New Liverpool Health Commission to focus on first 1,000 days of life



The first 1,000 days of a child’s life in the UK will be the primary focus of a new national public health inquiry based in Liverpool.

Liverpool Health Commission

Liverpool Health Commission (LHC), an independent panel established by Liverpool John Moores University, with research expertise and support provided by the university, has been set up to investigate and analyse health care policy issues. It aims to make practical and realistic recommendations to assist policymakers and help improve the lives of people across the Liverpool City Region and beyond.

The commission’s first area of investigation, the first 1,000 days of life - encompassing conception to 24-months-old - has long been recognised as the key period in human development when the foundations for optimum health, growth and neurodevelopment are established. This inquiry will look at a wide range of social-economic groups but with a particular focus on those who are often seen as left behind or marginalised in society.

While the UK’s provision of free antenatal care for pregnant women has seen some of the lowest mortality and morbidity rates in the world, one of the most significant barriers to accessing developmental opportunities, such as antenatal and postnatal care and advice, is poverty and its associated conditions.

As the poverty rate of families with children in the UK continues to climb and with Liverpool itself being ranked as the 4th most deprived local authority area in the UK (Index of Multiple Deprivation 2015), the health commission has chosen this issue of both local and national relevance and significance.

In addition, two initiatives of the United Nations have contributed to the commission’s choice of research area; the UNICEF campaign to focus on infant development during the first 1,000 days of life, and the Sustainable Development Goals of the 2015 UN General Assembly. The first five of these 17 broad strategic goals include the key areas of health, education and gender equality, with the Economist in 2016 urging each UN Member State to ‘localise the goals.’

Professor Valerie Fleming, Academic Lead for LHC, explains: “We can never be complacent about child health. Infant deaths in England and Wales have shown a disturbing rise recently. We will conduct a critical and hard-hitting inquiry into some of the marginalised groups that may have contributed to this rise. Our work will highlight both areas of good practice and those of concern in key areas throughout the UK deriving  recommendations of local and national significance for women and children from as early as possible in pregnancy through until the second birthday of their children.”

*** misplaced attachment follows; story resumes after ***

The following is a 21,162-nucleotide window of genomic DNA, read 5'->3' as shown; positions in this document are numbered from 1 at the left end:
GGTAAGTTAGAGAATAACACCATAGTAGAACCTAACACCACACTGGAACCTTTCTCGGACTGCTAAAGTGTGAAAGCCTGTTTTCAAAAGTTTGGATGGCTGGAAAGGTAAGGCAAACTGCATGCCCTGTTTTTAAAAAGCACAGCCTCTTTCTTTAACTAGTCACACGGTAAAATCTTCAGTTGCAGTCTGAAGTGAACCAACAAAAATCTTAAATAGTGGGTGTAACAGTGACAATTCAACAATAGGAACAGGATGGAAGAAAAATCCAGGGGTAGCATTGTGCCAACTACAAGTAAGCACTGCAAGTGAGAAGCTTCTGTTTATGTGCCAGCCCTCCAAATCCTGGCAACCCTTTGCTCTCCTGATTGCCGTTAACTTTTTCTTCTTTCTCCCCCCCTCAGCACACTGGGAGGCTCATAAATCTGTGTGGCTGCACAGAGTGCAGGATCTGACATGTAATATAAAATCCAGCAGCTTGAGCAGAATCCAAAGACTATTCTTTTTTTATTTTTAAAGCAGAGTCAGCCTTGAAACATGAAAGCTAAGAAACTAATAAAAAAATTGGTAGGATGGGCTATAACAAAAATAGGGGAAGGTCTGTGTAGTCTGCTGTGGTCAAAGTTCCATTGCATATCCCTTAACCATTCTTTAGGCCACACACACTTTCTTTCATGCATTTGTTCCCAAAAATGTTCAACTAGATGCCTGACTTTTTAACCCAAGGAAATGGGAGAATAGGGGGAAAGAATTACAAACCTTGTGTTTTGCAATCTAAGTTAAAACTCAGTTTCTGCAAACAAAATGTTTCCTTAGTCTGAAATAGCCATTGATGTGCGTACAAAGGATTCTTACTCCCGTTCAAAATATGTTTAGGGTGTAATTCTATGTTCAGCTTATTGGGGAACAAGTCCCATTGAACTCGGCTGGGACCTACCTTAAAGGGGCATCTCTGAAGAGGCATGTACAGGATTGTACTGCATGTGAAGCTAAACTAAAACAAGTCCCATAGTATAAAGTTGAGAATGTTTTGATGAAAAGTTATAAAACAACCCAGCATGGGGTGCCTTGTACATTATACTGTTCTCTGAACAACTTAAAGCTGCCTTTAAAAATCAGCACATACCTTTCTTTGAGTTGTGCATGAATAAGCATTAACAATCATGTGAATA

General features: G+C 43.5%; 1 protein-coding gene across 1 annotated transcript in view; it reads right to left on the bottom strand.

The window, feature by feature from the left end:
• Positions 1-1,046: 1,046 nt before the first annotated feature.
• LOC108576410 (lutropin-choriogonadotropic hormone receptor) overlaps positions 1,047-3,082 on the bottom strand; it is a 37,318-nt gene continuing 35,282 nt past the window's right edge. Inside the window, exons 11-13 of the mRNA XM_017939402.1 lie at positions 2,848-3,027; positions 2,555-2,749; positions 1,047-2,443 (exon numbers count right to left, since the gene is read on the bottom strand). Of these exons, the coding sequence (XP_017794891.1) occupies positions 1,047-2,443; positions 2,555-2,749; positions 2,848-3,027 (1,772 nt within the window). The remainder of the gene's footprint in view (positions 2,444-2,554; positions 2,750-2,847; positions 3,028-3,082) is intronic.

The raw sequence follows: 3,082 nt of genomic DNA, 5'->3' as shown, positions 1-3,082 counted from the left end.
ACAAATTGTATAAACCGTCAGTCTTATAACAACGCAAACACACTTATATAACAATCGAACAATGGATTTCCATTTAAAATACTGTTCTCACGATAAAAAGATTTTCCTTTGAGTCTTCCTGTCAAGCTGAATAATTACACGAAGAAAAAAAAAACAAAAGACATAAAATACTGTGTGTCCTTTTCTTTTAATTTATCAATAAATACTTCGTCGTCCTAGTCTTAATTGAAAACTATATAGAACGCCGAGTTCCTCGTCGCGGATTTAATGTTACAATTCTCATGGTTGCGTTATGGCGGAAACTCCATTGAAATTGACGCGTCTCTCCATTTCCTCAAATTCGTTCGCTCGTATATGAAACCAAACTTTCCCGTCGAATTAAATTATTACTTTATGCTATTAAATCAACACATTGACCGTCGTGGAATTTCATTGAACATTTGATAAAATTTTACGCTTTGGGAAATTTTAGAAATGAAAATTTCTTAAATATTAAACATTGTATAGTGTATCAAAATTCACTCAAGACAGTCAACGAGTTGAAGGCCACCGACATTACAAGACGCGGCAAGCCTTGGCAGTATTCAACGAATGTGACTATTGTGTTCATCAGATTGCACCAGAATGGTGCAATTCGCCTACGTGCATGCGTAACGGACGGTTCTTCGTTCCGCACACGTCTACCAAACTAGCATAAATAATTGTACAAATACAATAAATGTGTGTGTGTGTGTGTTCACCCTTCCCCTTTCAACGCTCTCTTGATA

The marginalised groups initially targeted by the commission will be:

  • women living in poverty, who are often neglected in favour of other marginalised groups
  • immigrant women, in particular, refugees and asylum seekers in particular exploring their own “normalities” in pregnancy and the early years instead of focusing on making them fit with our own cultural expectations
  • women addicted to drugs or alcohol, whose addictions often only come to light during a pregnancy
  • pregnant women under 16, who are often targeted as failures of the education system 

As evidence emerges, further groups will be targeted as necessary.

LJMU’s Interim Vice-Chancellor and Chief Executive, Mark Power, commented: “We are passionate about health and wellbeing, especially within the Liverpool City Region. By setting up and supporting the Liverpool Health Commission, we are aiming to help highlight, investigate and address issues that matter the most to our communities, partners and neighbours. We are delighted that the commission is made up of such distinguished and experienced members, who are giving their time and expertise to work with us. We look forward to following their progress over the coming month, to reading their report and recommendations and helping them engage with policy-makers and political leaders to help improve the lives of people in Liverpool and beyond.”

Liverpool Health Commission is comprised of 12 knowledgeable, highly experienced, authoritative commissioners who are recognised experts in their field, ranging from human trafficking, migrants’ rights and homelessness to midwifery, gynaecology and orthopaedics. Their experience covers a wide range of organisations including Public Health England, Liverpool Women’s Hospital, Addaction and Refugee Women Connect.



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